Nashville Scene: A tweet from the Tennessee Equality Project this morning signaled that the march toward the state’s own legal fight over same-sex marriage rights begins today.
Religion Clause Blog: In McGlone v. Cheek, (6th Cir., Aug. 2, 2013), the U.S. 6th Circuit Court of Appeals held that a traveling Christian evangelist would likely succeed in showing that the University of Tennessee’s policy requiring outsiders to obtain sponsorship in order to speak on campus is unconstitutionally vague.
“The First Amendment does not allow university administrators to pick and choose which viewpoints are allowed on campus. Rather, the university is a ‘marketplace of ideas’ where all viewpoints should be welcomed. For this reason, universities cannot use vague policies to stifle speech on campus. The 6th Circuit was right to conclude that the University of Tennessee’s policies are unconstitutionally vague and deter expression on campus.”
Since this nation’s founding, public meetings have been opened with prayer. We commend the court’s decision to affirm this freedom as constitutional. This practice has always been lawful in America. Secularist groups might not be happy with this result, but an invocation offered according to the dictates of the giver’s conscience as part of a policy like Hamilton County’s is not an establishment of religion.
WBIR.com: Tuesday night’s Knoxville City Council meeting began the same way it has for years, with an invocation. That’s in spite of a recent letter to the city by an organization that is trying to remove prayer from government meetings.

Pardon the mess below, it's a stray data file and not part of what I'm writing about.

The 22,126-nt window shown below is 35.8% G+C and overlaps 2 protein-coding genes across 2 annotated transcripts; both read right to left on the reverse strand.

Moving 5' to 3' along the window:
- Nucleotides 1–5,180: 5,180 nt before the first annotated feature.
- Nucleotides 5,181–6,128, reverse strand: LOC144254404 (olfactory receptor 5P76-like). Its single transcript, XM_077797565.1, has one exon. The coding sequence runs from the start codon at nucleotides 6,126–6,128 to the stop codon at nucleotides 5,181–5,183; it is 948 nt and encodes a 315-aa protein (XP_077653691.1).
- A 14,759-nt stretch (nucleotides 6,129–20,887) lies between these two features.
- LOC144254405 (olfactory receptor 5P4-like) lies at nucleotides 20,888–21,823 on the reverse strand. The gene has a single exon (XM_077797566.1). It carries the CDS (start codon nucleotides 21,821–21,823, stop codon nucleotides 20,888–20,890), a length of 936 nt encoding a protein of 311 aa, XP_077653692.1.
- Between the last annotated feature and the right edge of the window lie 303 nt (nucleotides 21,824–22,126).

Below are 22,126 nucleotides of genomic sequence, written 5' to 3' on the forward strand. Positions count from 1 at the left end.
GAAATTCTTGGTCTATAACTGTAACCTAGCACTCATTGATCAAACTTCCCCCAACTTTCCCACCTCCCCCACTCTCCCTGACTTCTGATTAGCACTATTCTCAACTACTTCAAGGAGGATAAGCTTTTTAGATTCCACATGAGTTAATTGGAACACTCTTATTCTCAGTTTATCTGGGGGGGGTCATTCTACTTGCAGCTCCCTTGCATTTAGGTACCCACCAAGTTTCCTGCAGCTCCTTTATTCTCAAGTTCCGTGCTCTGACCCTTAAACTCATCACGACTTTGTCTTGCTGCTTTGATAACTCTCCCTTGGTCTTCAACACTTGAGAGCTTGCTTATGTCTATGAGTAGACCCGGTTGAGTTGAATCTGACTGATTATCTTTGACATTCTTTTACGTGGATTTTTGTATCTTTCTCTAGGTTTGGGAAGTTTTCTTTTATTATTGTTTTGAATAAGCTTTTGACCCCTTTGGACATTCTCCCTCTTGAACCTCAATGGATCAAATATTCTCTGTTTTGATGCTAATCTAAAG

Religion Clause Blog: In Kucera v. Jefferson County Board of School Commissioners, (ED TN, July 9, 2013), a Tennessee federal district court held that the Jefferson County (TN) school board violated the Establishment Clause when, for budgetary reasons, it eliminated the county Alternative School and instead contracted with Kingswood School, a Christian institution, to operate the county’s program for students who had been suspended or expelled from their regular school.
The appellants, a group of business entities that
Kevin Theriot on the Zeb Bell Show to discuss this: College assignment flunks First Amendment by forcing students to promote professor’s views. | MP3 audio 13:16 mins
Edge Boston: Travis Christopher Barham, legal counsel for the Christian group, stated in the letter to the college that Brunton’s assignment violated principals of the First Amendment. This assignment posed serious problems for students who did not wish to convey this message and particularly those – like those who contacted us – whose religious convictions prohibit them from supporting conduct their faith teaches is unnatural and immoral,” Barham wrote.
One News Now: Alliance Defending Freedom attorney Matt Sharp says students in Dr. Linda Brunton’s general psychology class at Columbia State Community College were required to wear a “Rainbow Coalition” ribbon and tell people who asked about it that they were wearing it in support of “gay rights.” Sharp, Matt (ADF)”It’s a very clear-cut example of this professor, a government official, of compelling students to promote and support a viewpoint with which they personally disagreed,” Sharp tells OneNewsNow.
Hemant Metha at Patheos: The Christian legal group Alliance Defending Freedom even sent the school a letter(PDF) demanding an apology and a promise that this assignment will never be given again. Of course, I’m having a hard time believing . . . Was this a good assignment to begin with? Absolutely. It’s good for students — especially college students — to step outside their comfort zone and experience what it’s like to be part of a minority group. [Alliance Defending Freedom Attorney David Hacker addressed this in a radio interview here.]